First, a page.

Today’s Final Jeopardy – Tuesday, June 28, 2022


Here’s today’s Final Jeopardy (in the category Poets’ Corner at Westminster Abbey) for Tuesday, June 28, 2022 (Season 38, Game 207):

At his 1892 burial, fit for a baron, the organist put music to his words, “I hope to see my pilot face to face, when I have crost the bar”

(correct response beneath the contestants)

Today’s contestants:

Marina Hays, a textile conservator originally from New York, New York
Marina Hays on Jeopardy!
Pete Chattrabhuti, an attorney from Washington, DC
Pete Chattrabhuti on Jeopardy!
Joe Feldmann, a technology professional from Bethesda, Maryland (2-day total: $45,000)
Joe Feldmann on Jeopardy!

Andy’s Pregame Thoughts:

Joe Feldmann is now a two-day champion, after his victory during yesterday’s game. Today’s challengers are DC attorney Pete Chattrabhuti and textile conservator Marina Hays, originally from New York City.


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Correct response: Who is Alfred, Lord Tennyson?


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More information about Final Jeopardy:

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Alfred, Lord Tennyson wrote “Crossing the Bar” a few years before his 1892 death, using a “sandbar” as an extended metaphor for death; its final stanza is “For tho’ from out our bourne of Time and Place / The flood may bear me far / I hope to see my Pilot face to face / when I have crost the bar.”

Others buried at Poets’ Corner include Geoffrey Chaucer, Edmund Spenser, Ted Hughes, C.S. Lewis, and Philip Larkin.


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Game Recap:

Jeopardy! Round:

Categories: The Nifty ’50s; Othello, Macbeth, or Hamlet Sayeth…; Never Won an Emmy; 12-Letter Words; What Are You Afraid Of?; Shoe Know It!

Joe and Marina got off to the best start in today’s game, with challenger Pete not getting in on the signaling device until the first clue after the interviews! Unfortunately, Pete only had $800 after Single Jeopardy!, while Joe and Marina jumped out to an advantage.

Double Jeopardy! Round:

Categories: The Map of Europe; Archaeology Glossary; Dual Biographies; Government Programs; Hit Me; With Your Best “Shot”

Double Jeopardy! became a 3-player battle, with Pete picking up three $2,000 clues to jump into the lead late! Unfortunately, Joe found the middle “too much to protect the lead, but not enough to bet for the game outright” range on his final Daily Double, which gave Marina an opening—she got two of the last three clues to hold a slim lead going into Final Jeopardy!. Scores going into the final round were Marina at $11,000, Pete at $10,800, and Joe at $10,600.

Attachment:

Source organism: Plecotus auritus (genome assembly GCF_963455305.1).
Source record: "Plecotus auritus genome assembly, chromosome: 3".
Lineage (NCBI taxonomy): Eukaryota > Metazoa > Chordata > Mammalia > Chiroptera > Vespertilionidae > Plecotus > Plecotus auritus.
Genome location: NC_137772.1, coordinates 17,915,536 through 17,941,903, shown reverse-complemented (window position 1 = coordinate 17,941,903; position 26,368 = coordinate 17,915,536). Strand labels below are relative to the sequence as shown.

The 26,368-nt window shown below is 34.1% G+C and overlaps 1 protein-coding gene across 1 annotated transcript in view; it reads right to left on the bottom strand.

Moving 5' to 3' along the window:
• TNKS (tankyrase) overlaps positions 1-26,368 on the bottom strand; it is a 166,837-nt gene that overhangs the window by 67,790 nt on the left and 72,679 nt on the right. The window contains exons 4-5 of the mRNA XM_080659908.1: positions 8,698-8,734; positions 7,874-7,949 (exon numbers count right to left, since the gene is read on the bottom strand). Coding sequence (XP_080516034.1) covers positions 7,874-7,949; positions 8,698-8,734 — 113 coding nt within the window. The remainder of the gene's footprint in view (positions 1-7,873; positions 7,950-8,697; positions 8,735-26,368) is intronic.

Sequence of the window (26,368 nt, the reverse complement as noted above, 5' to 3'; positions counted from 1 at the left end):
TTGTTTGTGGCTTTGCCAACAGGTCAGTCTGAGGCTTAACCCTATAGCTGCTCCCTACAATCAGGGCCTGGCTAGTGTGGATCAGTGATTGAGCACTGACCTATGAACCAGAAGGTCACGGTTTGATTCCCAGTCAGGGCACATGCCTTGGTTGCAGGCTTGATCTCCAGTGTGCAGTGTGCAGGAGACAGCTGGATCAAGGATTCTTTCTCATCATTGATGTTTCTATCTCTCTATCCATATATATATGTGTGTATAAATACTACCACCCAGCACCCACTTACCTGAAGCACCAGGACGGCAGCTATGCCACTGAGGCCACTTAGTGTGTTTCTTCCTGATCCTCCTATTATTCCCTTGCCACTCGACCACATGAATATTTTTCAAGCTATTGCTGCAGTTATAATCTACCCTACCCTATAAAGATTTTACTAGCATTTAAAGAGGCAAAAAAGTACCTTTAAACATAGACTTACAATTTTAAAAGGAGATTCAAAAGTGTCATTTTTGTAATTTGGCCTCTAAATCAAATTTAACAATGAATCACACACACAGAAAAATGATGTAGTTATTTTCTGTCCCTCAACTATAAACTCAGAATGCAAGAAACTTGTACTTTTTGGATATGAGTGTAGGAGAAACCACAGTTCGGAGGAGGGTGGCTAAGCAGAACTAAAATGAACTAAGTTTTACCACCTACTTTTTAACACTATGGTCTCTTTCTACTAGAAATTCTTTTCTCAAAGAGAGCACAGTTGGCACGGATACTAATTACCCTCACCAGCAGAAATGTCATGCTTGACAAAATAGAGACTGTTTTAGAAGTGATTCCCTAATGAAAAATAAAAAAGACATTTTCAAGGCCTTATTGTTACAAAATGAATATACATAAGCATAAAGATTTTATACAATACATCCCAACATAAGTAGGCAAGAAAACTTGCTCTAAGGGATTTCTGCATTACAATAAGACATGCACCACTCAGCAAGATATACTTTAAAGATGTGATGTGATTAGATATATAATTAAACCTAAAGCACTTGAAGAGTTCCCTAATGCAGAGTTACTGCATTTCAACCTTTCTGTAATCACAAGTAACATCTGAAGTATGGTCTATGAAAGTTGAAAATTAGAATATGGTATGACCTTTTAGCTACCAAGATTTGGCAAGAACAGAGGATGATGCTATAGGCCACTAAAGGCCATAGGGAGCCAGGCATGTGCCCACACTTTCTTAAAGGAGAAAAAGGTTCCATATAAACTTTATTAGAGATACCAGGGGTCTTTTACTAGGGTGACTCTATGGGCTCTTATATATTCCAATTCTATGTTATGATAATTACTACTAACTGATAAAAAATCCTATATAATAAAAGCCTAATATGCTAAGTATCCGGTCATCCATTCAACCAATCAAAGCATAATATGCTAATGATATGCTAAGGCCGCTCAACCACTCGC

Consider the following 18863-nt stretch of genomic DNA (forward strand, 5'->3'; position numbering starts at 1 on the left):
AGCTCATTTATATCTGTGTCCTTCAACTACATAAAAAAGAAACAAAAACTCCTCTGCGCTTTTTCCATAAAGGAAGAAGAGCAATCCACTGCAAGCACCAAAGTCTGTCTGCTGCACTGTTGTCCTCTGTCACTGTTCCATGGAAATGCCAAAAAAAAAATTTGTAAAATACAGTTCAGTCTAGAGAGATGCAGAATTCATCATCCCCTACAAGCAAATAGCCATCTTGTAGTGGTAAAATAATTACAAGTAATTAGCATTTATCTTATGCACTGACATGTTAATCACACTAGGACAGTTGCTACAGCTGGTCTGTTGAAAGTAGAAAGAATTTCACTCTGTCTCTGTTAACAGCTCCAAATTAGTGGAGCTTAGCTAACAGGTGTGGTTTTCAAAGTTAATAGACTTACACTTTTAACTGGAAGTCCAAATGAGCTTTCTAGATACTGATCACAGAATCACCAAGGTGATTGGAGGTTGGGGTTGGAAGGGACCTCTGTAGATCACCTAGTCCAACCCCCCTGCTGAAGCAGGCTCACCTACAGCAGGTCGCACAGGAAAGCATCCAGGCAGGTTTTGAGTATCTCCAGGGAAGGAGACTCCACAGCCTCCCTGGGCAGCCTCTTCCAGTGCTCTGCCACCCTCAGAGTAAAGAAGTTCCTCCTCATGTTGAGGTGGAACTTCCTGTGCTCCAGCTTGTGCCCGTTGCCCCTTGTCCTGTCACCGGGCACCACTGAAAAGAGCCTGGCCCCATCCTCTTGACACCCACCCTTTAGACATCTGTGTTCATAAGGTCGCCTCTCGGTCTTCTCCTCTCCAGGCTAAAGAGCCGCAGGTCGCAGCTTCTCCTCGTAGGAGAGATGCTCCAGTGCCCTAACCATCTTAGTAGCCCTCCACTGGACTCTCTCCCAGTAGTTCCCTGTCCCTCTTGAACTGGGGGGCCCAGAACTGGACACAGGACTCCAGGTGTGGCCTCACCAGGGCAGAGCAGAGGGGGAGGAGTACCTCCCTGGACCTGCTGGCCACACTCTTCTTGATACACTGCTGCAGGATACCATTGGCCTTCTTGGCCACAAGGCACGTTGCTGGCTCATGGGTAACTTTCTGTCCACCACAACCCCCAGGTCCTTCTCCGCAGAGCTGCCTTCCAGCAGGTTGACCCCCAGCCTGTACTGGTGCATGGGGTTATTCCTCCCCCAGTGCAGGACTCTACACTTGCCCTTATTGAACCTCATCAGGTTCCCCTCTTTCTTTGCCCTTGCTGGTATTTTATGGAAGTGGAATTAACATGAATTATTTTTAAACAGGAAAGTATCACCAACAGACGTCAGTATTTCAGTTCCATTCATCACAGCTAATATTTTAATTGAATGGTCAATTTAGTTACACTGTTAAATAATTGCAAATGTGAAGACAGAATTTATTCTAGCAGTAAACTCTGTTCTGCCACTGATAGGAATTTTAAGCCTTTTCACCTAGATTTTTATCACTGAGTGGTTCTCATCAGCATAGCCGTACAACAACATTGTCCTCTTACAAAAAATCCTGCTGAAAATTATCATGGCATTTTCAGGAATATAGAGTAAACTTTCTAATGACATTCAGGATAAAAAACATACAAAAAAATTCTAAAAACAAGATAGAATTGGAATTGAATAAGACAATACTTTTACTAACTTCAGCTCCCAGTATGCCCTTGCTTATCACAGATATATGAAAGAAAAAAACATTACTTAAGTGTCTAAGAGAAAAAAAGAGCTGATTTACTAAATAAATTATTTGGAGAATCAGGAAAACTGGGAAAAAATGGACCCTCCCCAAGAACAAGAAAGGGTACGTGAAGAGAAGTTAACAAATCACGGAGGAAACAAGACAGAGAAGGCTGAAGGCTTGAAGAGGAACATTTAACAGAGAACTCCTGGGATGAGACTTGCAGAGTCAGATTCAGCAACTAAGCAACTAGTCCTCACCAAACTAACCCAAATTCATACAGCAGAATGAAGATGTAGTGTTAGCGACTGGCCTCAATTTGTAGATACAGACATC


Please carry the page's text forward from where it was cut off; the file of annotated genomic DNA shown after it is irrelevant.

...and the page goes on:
Final was a Triple Stumper today, but Pete decided to take a chance by standing pat—it worked out for him, as he is now Jeopardy! champion! He’ll return tomorrow to go for victory number two!

Tonight’s Game Stats:

Looking to find out who won Jeopardy! today? Here’s the Tuesday, June 28, 2022, Jeopardy! by the numbers:

Scores going into Final:

Marina $11,000
Pete $10,800
Joe $10,600

Tonight’s results:

Joe $10,600 – $0 = $10,600 (Who is Lord Byron?)
Pete $10,800 – $0 = $10,800 (Who is Lord Byron?) (1-day total: $10,800)
Marina $11,000 – $5,500 = $5,500 (Who is Lord Byron?)


Pete Chattrabhuti, today's Jeopardy! winner (for the June 28, 2022 game.)


Scores after the Jeopardy! Round:

Joe $5,800
Marina $3,400
Pete $800


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Opening break taken after: 15 clues

Daily Double locations:

1) OTHELLO, MACBETH OR HAMLET SAYETH… $400 (clue #12)
Marina 2000 -1000 (Joe 1800 Pete 0)
2) DUAL BIOGRAPHIES $1600 (clue #15)
Marina 5000 +2000 (Joe 9800 Pete 2400)
3) ARCHAEOLOGY GLOSSARY $800 (clue #27, $4800 left on board)
Joe 12600 -2000 (Pete 10800 Marina 7800)
Overall Daily Double Efficiency for this game: -26

Unplayed clues:

J! Round: None!
DJ! Round: None!
Total Left On Board: $0
Number of clues left unrevealed this season: 83 (0.40 per episode average), 0 Daily Doubles

Game Stats:

Pete $10,800 Coryat, 10 correct, 1 incorrect, 17.54% in first on buzzer (10/57), 0/1 on rebound attempts (on 4 rebound opportunities)
Joe $12,600 Coryat, 20 correct, 4 incorrect, 38.60% in first on buzzer (22/57), 0/1 on rebound attempts (on 2 rebound opportunities)
Marina $11,600 Coryat, 16 correct, 3 incorrect, 28.07% in first on buzzer (16/57), 1/1 on rebound attempts (on 2 rebound opportunities)
Combined Coryat Score: $35,000
Lach Trash: $12,800 (on 12 Triple Stumpers)
Coryat lost to incorrect responses (less double-correct responses): $6,200

Joe Feldmann, career statistics:

60 correct, 9 incorrect
4/5 on rebound attempts (on 12 rebound opportunities)